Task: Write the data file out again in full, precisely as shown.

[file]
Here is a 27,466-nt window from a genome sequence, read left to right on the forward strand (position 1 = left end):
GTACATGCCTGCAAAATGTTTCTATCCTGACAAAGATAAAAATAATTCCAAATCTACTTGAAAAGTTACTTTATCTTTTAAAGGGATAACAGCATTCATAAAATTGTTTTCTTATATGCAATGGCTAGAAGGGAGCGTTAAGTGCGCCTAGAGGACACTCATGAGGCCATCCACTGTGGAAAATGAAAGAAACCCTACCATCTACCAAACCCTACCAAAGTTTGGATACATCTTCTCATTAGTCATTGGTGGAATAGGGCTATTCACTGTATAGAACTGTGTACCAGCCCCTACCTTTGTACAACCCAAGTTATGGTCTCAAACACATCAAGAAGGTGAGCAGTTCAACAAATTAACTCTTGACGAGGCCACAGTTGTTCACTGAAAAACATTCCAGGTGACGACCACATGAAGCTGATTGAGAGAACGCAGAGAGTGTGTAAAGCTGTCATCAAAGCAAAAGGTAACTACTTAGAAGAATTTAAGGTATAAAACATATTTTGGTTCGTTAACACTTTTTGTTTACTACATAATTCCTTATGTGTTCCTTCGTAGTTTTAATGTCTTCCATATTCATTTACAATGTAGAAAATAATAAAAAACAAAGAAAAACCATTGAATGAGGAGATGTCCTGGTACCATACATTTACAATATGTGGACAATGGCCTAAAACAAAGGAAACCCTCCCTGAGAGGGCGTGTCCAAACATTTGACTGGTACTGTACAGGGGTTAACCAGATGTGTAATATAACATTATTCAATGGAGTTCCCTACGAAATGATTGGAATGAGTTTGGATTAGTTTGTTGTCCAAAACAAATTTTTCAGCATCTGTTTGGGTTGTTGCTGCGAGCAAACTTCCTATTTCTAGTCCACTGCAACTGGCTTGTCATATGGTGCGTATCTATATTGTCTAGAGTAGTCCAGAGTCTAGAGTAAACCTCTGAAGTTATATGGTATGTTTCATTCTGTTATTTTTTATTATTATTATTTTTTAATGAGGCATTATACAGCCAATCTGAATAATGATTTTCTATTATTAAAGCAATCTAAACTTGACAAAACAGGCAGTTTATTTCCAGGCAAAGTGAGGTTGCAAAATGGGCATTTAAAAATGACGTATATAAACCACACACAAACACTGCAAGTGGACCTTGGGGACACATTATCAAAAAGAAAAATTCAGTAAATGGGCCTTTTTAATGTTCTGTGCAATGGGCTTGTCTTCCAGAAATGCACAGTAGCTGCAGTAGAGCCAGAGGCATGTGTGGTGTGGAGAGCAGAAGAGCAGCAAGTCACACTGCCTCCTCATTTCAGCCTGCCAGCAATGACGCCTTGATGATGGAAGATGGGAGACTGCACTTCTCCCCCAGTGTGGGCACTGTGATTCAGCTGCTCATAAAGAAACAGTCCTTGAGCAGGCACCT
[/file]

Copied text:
Here is a 27,466-nt window from a genome sequence, read left to right on the forward strand (position 1 = left end):
GTACATGCCTGCAAAATGTTTCTATCCTGACAAAGATAAAAATAATTCCAAATCTACTTGAAAAGTTACTTTATCTTTTAAAGGGATAACAGCATTCATAAAATTGTTTTCTTATATGCAATGGCTAGAAGGGAGCGTTAAGTGCGCCTAGAGGACACTCATGAGGCCATCCACTGTGGAAAATGAAAGAAACCCTACCATCTACCAAACCCTACCAAAGTTTGGATACATCTTCTCATTAGTCATTGGTGGAATAGGGCTATTCACTGTATAGAACTGTGTACCAGCCCCTACCTTTGTACAACCCAAGTTATGGTCTCAAACACATCAAGAAGGTGAGCAGTTCAACAAATTAACTCTTGACGAGGCCACAGTTGTTCACTGAAAAACATTCCAGGTGACGACCACATGAAGCTGATTGAGAGAACGCAGAGAGTGTGTAAAGCTGTCATCAAAGCAAAAGGTAACTACTTAGAAGAATTTAAGGTATAAAACATATTTTGGTTCGTTAACACTTTTTGTTTACTACATAATTCCTTATGTGTTCCTTCGTAGTTTTAATGTCTTCCATATTCATTTACAATGTAGAAAATAATAAAAAACAAAGAAAAACCATTGAATGAGGAGATGTCCTGGTACCATACATTTACAATATGTGGACAATGGCCTAAAACAAAGGAAACCCTCCCTGAGAGGGCGTGTCCAAACATTTGACTGGTACTGTACAGGGGTTAACCAGATGTGTAATATAACATTATTCAATGGAGTTCCCTACGAAATGATTGGAATGAGTTTGGATTAGTTTGTTGTCCAAAACAAATTTTTCAGCATCTGTTTGGGTTGTTGCTGCGAGCAAACTTCCTATTTCTAGTCCACTGCAACTGGCTTGTCATATGGTGCGTATCTATATTGTCTAGAGTAGTCCAGAGTCTAGAGTAAACCTCTGAAGTTATATGGTATGTTTCATTCTGTTATTTTTTATTATTATTATTTTTTAATGAGGCATTATACAGCCAATCTGAATAATGATTTTCTATTATTAAAGCAATCTAAACTTGACAAAACAGGCAGTTTATTTCCAGGCAAAGTGAGGTTGCAAAATGGGCATTTAAAAATGACGTATATAAACCACACACAAACACTGCAAGTGGACCTTGGGGACACATTATCAAAAAGAAAAATTCAGTAAATGGGCCTTTTTAATGTTCTGTGCAATGGGCTTGTCTTCCAGAAATGCACAGTAGCTGCAGTAGAGCCAGAGGCATGTGTGGTGTGGAGAGCAGAAGAGCAGCAAGTCACACTGCCTCCTCATTTCAGCCTGCCAGCAATGACGCCTTGATGATGGAAGATGGGAGACTGCACTTCTCCCCCAGTGTGGGCACTGTGATTCAGCTGCTCATAAAGAAACAGTCCTTGAGCAGGCACCT